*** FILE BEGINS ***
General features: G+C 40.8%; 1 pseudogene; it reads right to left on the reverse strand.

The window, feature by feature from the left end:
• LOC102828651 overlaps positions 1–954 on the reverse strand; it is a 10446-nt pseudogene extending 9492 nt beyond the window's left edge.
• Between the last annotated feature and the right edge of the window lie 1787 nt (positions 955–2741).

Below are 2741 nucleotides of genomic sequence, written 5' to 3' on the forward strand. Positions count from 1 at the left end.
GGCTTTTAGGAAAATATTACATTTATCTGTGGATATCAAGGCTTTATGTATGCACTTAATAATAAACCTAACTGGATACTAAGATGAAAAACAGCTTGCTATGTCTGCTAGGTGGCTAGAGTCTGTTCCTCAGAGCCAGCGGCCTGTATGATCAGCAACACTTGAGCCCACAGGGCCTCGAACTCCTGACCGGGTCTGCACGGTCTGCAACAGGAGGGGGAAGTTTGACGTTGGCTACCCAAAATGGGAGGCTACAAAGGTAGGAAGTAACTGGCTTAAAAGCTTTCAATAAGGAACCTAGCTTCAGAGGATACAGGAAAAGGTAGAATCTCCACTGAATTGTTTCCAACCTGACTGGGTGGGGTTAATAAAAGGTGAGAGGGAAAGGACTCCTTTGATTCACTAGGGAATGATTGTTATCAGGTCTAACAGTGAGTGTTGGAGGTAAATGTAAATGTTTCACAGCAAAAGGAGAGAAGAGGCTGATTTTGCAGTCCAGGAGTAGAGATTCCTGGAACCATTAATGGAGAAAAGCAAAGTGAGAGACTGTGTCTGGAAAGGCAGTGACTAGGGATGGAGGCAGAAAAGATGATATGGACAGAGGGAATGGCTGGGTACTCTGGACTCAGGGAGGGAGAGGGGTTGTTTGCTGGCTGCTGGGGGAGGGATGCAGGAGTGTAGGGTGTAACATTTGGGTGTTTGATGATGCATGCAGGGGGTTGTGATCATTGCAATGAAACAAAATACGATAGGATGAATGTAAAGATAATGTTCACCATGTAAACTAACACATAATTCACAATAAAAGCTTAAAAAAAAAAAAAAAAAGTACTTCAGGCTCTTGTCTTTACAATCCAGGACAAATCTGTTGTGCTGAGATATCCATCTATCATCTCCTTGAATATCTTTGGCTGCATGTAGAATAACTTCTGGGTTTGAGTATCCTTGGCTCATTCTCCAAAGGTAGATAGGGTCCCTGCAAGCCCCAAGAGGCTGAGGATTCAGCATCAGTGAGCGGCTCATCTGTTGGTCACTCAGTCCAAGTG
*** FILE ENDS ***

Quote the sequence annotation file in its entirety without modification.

General features: G+C 40.8%; 1 pseudogene; it reads right to left on the reverse strand.

The window, feature by feature from the left end:
• LOC102828651 overlaps positions 1–954 on the reverse strand; it is a 10446-nt pseudogene extending 9492 nt beyond the window's left edge.
• Between the last annotated feature and the right edge of the window lie 1787 nt (positions 955–2741).

Below are 2741 nucleotides of genomic sequence, written 5' to 3' on the forward strand. Positions count from 1 at the left end.
GGCTTTTAGGAAAATATTACATTTATCTGTGGATATCAAGGCTTTATGTATGCACTTAATAATAAACCTAACTGGATACTAAGATGAAAAACAGCTTGCTATGTCTGCTAGGTGGCTAGAGTCTGTTCCTCAGAGCCAGCGGCCTGTATGATCAGCAACACTTGAGCCCACAGGGCCTCGAACTCCTGACCGGGTCTGCACGGTCTGCAACAGGAGGGGGAAGTTTGACGTTGGCTACCCAAAATGGGAGGCTACAAAGGTAGGAAGTAACTGGCTTAAAAGCTTTCAATAAGGAACCTAGCTTCAGAGGATACAGGAAAAGGTAGAATCTCCACTGAATTGTTTCCAACCTGACTGGGTGGGGTTAATAAAAGGTGAGAGGGAAAGGACTCCTTTGATTCACTAGGGAATGATTGTTATCAGGTCTAACAGTGAGTGTTGGAGGTAAATGTAAATGTTTCACAGCAAAAGGAGAGAAGAGGCTGATTTTGCAGTCCAGGAGTAGAGATTCCTGGAACCATTAATGGAGAAAAGCAAAGTGAGAGACTGTGTCTGGAAAGGCAGTGACTAGGGATGGAGGCAGAAAAGATGATATGGACAGAGGGAATGGCTGGGTACTCTGGACTCAGGGAGGGAGAGGGGTTGTTTGCTGGCTGCTGGGGGAGGGATGCAGGAGTGTAGGGTGTAACATTTGGGTGTTTGATGATGCATGCAGGGGGTTGTGATCATTGCAATGAAACAAAATACGATAGGATGAATGTAAAGATAATGTTCACCATGTAAACTAACACATAATTCACAATAAAAGCTTAAAAAAAAAAAAAAAAAGTACTTCAGGCTCTTGTCTTTACAATCCAGGACAAATCTGTTGTGCTGAGATATCCATCTATCATCTCCTTGAATATCTTTGGCTGCATGTAGAATAACTTCTGGGTTTGAGTATCCTTGGCTCATTCTCCAAAGGTAGATAGGGTCCCTGCAAGCCCCAAGAGGCTGAGGATTCAGCATCAGTGAGCGGCTCATCTGTTGGTCACTCAGTCCAAGTG